Buddhism and Biotechnology
by Ron Epstein
Research Professor, Institute for World Religions, Berkeley
Lecturer, Philosophy Department, San Francisco State University
Edited from a Talk Delivered at
The topic of this panel is "Biotechnology: Boon or Bane for Spiritual Development." It has very often been said that we are on the threshold of the biotech century, and I am sure that all of you are very clearly aware that genetic engineering is going to totally reshape life on this planet in many ways: economically, politically, scientifically--particularly in terms of medicine, and also environmentally. Most important for all of us is what the relationship of this incredible technology will be to the spiritual nature of human beings. Although an enormous amount has been written on biotechnology, very little has been written about the relationship between biotechnology, particularly genetic engineering, and the human spirit.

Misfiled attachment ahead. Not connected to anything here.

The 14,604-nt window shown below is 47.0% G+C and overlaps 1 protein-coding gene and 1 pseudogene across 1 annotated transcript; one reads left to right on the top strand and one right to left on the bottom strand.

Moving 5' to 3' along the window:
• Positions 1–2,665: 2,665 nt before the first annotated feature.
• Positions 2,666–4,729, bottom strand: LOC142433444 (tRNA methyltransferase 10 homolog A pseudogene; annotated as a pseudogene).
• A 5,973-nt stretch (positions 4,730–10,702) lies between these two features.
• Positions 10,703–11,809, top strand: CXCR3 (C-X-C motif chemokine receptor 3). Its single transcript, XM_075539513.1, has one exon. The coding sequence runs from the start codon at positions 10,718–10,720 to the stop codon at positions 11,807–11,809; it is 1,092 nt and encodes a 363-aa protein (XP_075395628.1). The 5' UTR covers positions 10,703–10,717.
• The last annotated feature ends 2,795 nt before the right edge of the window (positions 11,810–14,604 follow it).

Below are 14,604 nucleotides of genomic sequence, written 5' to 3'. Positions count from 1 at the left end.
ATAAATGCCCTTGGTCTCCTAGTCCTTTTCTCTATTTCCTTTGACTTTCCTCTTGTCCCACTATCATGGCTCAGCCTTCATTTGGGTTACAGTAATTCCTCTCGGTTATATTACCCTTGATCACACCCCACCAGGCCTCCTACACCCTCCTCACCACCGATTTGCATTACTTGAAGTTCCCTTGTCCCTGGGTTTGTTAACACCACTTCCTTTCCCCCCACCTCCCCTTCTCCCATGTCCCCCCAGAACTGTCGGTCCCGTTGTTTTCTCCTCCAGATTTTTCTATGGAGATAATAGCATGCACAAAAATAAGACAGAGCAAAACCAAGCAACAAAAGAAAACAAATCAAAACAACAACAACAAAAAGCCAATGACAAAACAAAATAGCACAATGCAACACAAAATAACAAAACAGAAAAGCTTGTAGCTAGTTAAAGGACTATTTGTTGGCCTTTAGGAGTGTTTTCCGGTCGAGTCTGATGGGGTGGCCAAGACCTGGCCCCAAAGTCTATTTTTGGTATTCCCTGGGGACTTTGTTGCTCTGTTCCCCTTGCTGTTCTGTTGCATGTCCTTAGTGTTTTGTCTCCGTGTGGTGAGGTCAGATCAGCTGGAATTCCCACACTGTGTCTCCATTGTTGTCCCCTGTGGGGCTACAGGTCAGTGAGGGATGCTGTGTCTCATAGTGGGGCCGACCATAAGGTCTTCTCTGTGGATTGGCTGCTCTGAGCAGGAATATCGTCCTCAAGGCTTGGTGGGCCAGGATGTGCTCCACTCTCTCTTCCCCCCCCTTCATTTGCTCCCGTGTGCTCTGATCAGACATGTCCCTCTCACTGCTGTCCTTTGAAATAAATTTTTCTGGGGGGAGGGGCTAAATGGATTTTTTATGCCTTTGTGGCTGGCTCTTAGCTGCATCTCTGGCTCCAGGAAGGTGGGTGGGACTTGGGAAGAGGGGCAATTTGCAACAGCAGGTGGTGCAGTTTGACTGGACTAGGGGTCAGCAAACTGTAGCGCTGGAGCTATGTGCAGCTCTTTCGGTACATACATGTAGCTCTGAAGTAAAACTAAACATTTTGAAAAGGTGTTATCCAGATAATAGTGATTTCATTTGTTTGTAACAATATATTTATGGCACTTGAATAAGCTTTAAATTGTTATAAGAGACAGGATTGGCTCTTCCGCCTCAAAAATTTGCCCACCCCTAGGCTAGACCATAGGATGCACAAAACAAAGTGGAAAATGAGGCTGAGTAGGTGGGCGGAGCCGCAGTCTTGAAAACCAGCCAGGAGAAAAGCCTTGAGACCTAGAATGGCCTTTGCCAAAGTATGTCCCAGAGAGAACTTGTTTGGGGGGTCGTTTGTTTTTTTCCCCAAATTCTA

Allow me to mention two ways in which genetic engineering is profoundly affecting all of our lives. First, at this very moment, the United States government is considering a request for medical scientists to intervene in the germ-line of human genetics, in other words, to change the human genetic structure in a way that would be transmitted to future generations. This means that human evolution in its traditional meaning is coming to an end. We will be taking over responsibility, not only for the evolution of human beings, but also for the evolution of many other forms of life on the planet, both sentient and non-sentient.
The second way in which of genetic engineering is directly touching our lives, that fortunately, insofar as we are aware, is not yet operational, is the use of genetic engineering in biowarfare. As I am speaking, many governments are actively working on the use of genetically engineered organisms in biowarfare, and presumably so too are terrorist organizations. These are two things, which are part of the "promise" of this new biotech century, that we are going to have to be dealing with in the immediate future.